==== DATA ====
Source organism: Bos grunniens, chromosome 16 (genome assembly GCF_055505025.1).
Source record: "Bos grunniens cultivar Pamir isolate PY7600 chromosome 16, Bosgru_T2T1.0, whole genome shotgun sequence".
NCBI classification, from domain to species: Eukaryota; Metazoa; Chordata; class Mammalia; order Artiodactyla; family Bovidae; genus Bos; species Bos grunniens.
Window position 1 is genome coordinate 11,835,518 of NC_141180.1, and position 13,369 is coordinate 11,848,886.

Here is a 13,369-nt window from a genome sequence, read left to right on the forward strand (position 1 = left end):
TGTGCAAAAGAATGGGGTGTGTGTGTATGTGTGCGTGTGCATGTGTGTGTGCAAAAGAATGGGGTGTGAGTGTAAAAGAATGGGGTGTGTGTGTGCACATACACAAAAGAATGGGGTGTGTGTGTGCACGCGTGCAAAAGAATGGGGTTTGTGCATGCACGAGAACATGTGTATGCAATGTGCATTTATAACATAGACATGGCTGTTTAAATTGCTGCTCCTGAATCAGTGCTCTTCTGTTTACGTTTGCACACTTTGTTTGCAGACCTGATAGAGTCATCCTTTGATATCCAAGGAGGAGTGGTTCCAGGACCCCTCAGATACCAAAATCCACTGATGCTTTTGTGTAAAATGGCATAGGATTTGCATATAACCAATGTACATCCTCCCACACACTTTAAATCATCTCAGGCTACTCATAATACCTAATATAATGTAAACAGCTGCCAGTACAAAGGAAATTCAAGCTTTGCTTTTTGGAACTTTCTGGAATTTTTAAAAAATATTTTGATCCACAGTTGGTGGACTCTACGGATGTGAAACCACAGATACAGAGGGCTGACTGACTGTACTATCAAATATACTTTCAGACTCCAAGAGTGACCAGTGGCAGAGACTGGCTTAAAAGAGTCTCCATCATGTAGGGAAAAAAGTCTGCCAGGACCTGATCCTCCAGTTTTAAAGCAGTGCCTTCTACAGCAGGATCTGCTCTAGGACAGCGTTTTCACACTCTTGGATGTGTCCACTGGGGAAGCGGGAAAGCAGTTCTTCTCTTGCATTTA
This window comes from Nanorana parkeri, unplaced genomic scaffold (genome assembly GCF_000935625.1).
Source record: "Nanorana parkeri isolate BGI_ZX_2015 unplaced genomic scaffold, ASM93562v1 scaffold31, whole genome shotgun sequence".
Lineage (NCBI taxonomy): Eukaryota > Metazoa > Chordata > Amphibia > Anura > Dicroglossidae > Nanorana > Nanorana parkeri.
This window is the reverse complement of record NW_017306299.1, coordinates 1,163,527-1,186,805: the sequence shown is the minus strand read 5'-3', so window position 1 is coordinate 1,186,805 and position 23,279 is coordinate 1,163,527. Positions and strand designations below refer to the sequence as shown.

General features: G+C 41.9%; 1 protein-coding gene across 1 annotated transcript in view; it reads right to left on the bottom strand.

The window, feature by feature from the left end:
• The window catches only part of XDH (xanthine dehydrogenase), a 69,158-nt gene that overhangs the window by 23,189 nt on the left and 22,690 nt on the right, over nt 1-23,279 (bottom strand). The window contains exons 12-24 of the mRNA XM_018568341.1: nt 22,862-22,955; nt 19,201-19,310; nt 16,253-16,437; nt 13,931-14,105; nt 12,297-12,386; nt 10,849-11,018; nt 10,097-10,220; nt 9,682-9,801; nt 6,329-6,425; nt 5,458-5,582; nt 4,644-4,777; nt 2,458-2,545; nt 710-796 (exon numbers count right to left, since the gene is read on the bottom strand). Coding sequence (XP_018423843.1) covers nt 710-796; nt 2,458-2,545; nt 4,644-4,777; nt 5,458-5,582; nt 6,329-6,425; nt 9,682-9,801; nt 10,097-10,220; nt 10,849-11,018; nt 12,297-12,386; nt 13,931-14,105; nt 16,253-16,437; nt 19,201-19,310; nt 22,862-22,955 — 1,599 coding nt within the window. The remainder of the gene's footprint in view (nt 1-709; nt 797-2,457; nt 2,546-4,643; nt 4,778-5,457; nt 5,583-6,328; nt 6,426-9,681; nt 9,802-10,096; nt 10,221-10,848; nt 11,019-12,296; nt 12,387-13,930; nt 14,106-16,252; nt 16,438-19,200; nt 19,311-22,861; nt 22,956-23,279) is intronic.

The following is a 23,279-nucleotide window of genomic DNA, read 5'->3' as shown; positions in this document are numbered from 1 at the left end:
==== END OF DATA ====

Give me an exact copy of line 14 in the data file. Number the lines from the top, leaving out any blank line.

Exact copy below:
The following is a 23,279-nucleotide window of genomic DNA, read 5'->3' as shown; positions in this document are numbered from 1 at the left end: